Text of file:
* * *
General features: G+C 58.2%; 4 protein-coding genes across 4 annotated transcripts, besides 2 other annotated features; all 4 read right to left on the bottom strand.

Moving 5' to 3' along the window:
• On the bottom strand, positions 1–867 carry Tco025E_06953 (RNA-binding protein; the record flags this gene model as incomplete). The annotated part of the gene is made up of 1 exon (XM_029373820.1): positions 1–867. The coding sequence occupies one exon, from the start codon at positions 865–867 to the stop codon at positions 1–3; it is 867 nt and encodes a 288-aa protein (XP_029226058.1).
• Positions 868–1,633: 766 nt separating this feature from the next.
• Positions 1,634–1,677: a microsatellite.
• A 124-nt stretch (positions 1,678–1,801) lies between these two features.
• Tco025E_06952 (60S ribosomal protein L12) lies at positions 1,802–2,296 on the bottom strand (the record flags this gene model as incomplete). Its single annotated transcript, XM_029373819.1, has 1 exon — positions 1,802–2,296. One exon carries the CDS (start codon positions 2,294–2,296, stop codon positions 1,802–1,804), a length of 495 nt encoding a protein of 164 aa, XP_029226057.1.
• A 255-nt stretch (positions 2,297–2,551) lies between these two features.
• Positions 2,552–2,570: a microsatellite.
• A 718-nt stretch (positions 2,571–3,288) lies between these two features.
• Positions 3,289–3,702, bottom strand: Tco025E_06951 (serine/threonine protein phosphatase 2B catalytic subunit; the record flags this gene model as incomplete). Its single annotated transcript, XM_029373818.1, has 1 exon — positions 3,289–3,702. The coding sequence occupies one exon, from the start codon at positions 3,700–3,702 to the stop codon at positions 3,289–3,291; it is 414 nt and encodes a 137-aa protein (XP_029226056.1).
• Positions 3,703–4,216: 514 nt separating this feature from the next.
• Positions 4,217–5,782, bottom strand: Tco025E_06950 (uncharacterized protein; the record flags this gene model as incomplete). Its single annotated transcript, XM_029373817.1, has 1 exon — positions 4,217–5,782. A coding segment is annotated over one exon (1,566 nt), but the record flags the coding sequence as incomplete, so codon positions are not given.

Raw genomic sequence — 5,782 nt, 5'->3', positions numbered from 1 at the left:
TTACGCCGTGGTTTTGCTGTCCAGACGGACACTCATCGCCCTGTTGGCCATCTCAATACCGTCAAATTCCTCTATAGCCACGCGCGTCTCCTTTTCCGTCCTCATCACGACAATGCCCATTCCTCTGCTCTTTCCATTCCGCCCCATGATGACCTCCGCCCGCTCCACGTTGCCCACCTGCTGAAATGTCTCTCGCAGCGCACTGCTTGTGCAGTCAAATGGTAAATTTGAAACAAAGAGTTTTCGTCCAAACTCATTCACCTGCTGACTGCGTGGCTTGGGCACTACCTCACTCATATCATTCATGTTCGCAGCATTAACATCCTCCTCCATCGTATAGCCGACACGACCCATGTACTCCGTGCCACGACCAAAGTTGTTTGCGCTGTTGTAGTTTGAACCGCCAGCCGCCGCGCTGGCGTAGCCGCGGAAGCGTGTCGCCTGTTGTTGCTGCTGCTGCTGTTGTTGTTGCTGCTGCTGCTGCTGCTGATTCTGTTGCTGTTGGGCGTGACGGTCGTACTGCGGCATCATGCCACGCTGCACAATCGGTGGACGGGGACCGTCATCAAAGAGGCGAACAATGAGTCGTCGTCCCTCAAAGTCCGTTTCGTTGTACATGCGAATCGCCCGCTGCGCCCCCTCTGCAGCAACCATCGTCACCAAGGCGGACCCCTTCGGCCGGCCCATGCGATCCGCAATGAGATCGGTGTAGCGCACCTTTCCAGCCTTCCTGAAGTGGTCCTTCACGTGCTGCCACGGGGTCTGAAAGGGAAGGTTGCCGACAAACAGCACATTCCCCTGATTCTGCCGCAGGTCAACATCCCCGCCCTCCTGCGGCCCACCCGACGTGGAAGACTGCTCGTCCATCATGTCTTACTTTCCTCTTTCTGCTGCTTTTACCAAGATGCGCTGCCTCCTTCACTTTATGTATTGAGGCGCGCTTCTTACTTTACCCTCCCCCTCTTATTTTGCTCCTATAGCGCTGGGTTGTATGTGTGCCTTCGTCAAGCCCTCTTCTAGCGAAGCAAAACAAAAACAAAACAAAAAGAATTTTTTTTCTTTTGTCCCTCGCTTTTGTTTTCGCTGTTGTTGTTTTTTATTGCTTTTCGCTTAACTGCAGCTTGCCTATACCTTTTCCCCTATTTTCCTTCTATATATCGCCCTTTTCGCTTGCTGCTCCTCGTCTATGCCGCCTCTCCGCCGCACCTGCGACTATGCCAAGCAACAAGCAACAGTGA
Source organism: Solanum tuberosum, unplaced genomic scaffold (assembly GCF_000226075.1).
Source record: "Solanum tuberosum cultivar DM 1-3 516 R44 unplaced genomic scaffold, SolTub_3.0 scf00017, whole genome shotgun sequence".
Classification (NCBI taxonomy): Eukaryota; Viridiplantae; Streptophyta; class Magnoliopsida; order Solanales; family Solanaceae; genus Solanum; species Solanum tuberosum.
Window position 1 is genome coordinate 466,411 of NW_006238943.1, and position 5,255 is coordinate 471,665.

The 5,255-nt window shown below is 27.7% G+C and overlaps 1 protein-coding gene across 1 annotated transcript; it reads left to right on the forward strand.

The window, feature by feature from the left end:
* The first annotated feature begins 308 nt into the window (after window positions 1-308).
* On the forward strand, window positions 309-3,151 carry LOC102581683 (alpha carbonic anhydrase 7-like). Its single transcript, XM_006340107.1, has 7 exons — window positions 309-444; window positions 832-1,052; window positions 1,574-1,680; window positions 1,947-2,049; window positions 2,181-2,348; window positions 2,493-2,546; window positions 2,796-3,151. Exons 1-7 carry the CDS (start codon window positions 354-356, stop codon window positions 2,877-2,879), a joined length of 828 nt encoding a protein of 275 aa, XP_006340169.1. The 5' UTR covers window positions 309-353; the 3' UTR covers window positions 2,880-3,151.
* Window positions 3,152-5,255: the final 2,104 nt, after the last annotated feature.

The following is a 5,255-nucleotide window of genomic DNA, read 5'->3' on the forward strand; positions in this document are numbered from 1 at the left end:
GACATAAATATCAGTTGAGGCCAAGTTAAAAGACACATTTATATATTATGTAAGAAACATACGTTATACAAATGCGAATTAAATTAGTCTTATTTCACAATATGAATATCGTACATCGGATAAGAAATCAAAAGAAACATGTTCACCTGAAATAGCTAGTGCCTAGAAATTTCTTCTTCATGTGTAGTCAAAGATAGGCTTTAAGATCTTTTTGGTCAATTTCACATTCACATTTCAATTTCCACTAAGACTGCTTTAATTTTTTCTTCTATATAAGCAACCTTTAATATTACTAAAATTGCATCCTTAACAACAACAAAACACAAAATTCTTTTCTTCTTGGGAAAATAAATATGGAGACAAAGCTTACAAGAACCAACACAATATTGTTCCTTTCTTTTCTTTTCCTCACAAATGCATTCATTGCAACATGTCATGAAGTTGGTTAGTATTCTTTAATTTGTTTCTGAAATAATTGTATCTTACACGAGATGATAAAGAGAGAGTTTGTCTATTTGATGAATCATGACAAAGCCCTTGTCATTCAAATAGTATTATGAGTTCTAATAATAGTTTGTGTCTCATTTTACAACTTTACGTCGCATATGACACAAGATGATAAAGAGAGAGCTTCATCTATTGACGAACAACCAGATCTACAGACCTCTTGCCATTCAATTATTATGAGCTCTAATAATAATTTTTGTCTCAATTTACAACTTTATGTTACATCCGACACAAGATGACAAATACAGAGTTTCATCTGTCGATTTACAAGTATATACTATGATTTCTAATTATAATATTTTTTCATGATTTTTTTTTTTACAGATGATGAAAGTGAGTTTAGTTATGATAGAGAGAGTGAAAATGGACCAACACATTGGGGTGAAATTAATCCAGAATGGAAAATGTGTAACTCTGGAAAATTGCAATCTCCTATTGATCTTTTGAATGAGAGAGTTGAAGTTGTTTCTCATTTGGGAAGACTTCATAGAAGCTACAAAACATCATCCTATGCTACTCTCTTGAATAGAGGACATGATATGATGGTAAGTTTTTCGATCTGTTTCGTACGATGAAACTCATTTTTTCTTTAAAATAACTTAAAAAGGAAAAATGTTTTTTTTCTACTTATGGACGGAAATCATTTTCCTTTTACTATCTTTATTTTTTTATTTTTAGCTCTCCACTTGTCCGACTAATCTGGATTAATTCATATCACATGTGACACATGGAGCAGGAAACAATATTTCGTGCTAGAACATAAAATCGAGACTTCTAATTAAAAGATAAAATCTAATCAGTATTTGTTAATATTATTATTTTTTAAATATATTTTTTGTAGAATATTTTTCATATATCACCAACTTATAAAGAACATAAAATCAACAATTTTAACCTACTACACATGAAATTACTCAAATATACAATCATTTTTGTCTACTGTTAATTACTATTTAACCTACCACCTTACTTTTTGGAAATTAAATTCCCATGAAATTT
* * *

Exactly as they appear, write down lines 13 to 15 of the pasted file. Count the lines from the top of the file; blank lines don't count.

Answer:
• Positions 4,217–5,782, bottom strand: Tco025E_06950 (uncharacterized protein; the record flags this gene model as incomplete). Its single annotated transcript, XM_029373817.1, has 1 exon — positions 4,217–5,782. A coding segment is annotated over one exon (1,566 nt), but the record flags the coding sequence as incomplete, so codon positions are not given.

Raw genomic sequence — 5,782 nt, 5'->3', positions numbered from 1 at the left:
TTACGCCGTGGTTTTGCTGTCCAGACGGACACTCATCGCCCTGTTGGCCATCTCAATACCGTCAAATTCCTCTATAGCCACGCGCGTCTCCTTTTCCGTCCTCATCACGACAATGCCCATTCCTCTGCTCTTTCCATTCCGCCCCATGATGACCTCCGCCCGCTCCACGTTGCCCACCTGCTGAAATGTCTCTCGCAGCGCACTGCTTGTGCAGTCAAATGGTAAATTTGAAACAAAGAGTTTTCGTCCAAACTCATTCACCTGCTGACTGCGTGGCTTGGGCACTACCTCACTCATATCATTCATGTTCGCAGCATTAACATCCTCCTCCATCGTATAGCCGACACGACCCATGTACTCCGTGCCACGACCAAAGTTGTTTGCGCTGTTGTAGTTTGAACCGCCAGCCGCCGCGCTGGCGTAGCCGCGGAAGCGTGTCGCCTGTTGTTGCTGCTGCTGCTGTTGTTGTTGCTGCTGCTGCTGCTGCTGATTCTGTTGCTGTTGGGCGTGACGGTCGTACTGCGGCATCATGCCACGCTGCACAATCGGTGGACGGGGACCGTCATCAAAGAGGCGAACAATGAGTCGTCGTCCCTCAAAGTCCGTTTCGTTGTACATGCGAATCGCCCGCTGCGCCCCCTCTGCAGCAACCATCGTCACCAAGGCGGACCCCTTCGGCCGGCCCATGCGATCCGCAATGAGATCGGTGTAGCGCACCTTTCCAGCCTTCCTGAAGTGGTCCTTCACGTGCTGCCACGGGGTCTGAAAGGGAAGGTTGCCGACAAACAGCACATTCCCCTGATTCTGCCGCAGGTCAACATCCCCGCCCTCCTGCGGCCCACCCGACGTGGAAGACTGCTCGTCCATCATGTCTTACTTTCCTCTTTCTGCTGCTTTTACCAAGATGCGCTGCCTCCTTCACTTTATGTATTGAGGCGCGCTTCTTACTTTACCCTCCCCCTCTTATTTTGCTCCTATAGCGCTGGGTTGTATGTGTGCCTTCGTCAAGCCCTCTTCTAGCGAAGCAAAACAAAAACAAAACAAAAAGAATTTTTTTTCTTTTGTCCCTCGCTTTTGTTTTCGCTGTTGTTGTTTTTTATTGCTTTTCGCTTAACTGCAGCTTGCCTATACCTTTTCCCCTATTTTCCTTCTATATATCGCCCTTTTCGCTTGCTGCTCCTCGTCTATGCCGCCTCTCCGCCGCACCTGCGACTATGCCAAGCAACAAGCAACAGTGA